Russia has cobbled together a deal with a number of other non-OPEC members to join in with OPEC’s recent production cuts in a move which might propel oil prices higher when US futures open this morning.
That could help energy stocks on the ASX in what futures traders are betting is going to be another good day for the local stock market.
The December SPI 200 contract was up 23 points on Friday night after US stocks had another solid gain with the big indexes once again setting record closing levels. That came after US consumer sentiment rose again, hitting levels not seen in more than a decade.
It all combined to drive the US dollar and US bond rates sharply higher. US 10s closed the week at 2.465% while USDJPY is above 115 and euro is down at multi-year lows. Against that backdrop, the Aussie dollar hanging around in the mid 74 cent region isn’t terrible.
Here’s the scoreboard (7.38am AEDT):
- Dow: 19756 +142 (+0.72%)
- S&P 500: 2259 +13 (+0.59%)
- SPI 200 Futures (December): 5,582 +23 (+0.4%)
- AUDUSD: 0.7459 0.0000 (0.0%)
The top stories
1. The central bank’s central bank – the BIS – is out with its latest look at the globe and says a market ‘paradigm shift’ may be under way. Claudio Borio, Head of the Monetary and Economic Department at the BIS, said in comments accompanying the release of the outlook that “Developments during this quarter stand out for one reason: for once, central banks took a back seat… It is as if market participants, for once, had taken the lead in anticipating and charting the future, breaking free from their dependence on central banks’ every word and deed. In itself, this is healthy.”
Indeed it is. And while Borio wonders aloud whether recent moves are “a market overreaction or a paradigm shift”, he inadvertently suggests the market was ready for the change.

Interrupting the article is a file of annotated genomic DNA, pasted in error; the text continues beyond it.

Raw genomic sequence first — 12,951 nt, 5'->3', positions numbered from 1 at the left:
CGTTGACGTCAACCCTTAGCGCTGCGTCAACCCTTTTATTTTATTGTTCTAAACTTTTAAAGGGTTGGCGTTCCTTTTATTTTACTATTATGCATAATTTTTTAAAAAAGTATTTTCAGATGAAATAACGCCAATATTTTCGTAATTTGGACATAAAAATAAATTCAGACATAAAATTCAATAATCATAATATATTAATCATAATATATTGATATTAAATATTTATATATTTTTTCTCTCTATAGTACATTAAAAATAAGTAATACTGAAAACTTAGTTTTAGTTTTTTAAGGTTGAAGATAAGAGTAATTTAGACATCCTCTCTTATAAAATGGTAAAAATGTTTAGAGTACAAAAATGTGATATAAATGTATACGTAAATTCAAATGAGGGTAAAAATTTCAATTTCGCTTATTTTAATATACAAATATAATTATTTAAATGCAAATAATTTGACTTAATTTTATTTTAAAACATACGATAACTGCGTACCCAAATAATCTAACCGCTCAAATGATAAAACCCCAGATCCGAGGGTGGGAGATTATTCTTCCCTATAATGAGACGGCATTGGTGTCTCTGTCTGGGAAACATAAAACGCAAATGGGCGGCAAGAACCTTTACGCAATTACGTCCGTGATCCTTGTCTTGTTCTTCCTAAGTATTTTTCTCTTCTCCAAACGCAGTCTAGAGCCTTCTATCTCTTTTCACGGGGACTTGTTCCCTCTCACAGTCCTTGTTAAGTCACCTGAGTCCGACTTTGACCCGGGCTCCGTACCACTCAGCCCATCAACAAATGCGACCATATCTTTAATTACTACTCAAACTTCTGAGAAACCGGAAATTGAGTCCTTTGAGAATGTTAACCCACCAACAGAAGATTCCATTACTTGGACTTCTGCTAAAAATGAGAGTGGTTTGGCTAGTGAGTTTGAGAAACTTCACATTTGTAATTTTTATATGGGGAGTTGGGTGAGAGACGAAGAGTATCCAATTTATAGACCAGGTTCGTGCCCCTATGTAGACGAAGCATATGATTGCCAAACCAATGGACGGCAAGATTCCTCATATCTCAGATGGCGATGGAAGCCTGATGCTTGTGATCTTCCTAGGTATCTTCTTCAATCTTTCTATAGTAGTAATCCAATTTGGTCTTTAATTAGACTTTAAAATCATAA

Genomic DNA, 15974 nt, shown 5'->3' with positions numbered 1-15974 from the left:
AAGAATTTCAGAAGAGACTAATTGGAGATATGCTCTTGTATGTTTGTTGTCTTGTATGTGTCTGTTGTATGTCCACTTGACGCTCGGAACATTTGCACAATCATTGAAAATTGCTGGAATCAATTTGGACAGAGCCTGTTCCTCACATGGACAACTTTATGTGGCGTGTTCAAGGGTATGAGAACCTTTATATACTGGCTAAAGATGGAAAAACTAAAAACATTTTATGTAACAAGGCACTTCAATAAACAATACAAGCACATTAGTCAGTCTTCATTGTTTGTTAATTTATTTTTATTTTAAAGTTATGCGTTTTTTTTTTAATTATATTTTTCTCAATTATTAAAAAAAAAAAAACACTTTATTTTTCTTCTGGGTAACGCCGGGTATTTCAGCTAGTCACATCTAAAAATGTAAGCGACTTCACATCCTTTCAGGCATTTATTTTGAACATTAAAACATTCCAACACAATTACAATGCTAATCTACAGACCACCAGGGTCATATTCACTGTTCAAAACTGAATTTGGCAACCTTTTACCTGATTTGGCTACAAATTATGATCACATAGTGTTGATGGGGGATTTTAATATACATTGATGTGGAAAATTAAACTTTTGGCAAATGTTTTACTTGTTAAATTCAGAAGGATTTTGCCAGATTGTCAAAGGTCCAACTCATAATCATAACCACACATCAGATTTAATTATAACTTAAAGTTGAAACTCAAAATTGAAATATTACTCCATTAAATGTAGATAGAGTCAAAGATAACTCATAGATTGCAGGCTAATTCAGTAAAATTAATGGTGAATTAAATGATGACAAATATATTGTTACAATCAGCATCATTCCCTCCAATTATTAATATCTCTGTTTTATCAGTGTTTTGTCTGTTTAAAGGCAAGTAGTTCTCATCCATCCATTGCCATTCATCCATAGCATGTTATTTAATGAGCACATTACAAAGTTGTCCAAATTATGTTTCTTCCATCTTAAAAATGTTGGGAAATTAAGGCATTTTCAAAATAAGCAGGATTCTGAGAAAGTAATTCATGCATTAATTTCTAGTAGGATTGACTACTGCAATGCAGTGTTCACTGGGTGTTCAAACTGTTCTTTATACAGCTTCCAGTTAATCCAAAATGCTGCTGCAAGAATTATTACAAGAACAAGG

“What is surprising is that it took just one political event to seemingly dispel, in one fell swoop, the market’s belief in a future of persistently ultra-low interest rates, secularly low growth and disinflationary pressures. These events could finally represent the long-awaited beginning of a welcome normalisation process from the extraordinary post-crisis conditions. But the jury is still out, and caution is in order. And make no mistake: bond yields are still unusually low from a long-term perspective,” he said.
2. The paradigm shift isn’t just in markets – US consumers are uber-positive on a Trump presidency. For all the talk or manufacturing jobs and trade wars perhaps the most important impact of Donald Trump on the US economy has been what’s he’s done to consumer confidence. Remembering services, consumers, and consumption is the biggest piece of the US economy it is worth noting that the semi-monthly University of Michigan consumer-sentiment index released Friday unexpectedly spiked. The preliminary reading for December hit 98, the highest since January 2015.
“When asked what news they had heard of recent economic developments, more consumers spontaneously mentioned the expected positive impact of new economic policies than ever before recorded in the long history of the surveys,” said Richard Curtin, the survey’s chief economist.
Now all Trump has to do is deliver on expectations. Not easy but doable.
3. Carl Icahn is wondering if the Trumponomics rally has gone too far. But something he said explains why it could go further. Carl Icahn waded into the futures market on the night of the US presidential election and bought stocks. That’s turned out to be a great trade. But he’s wondering if maybe things have gone a little too far.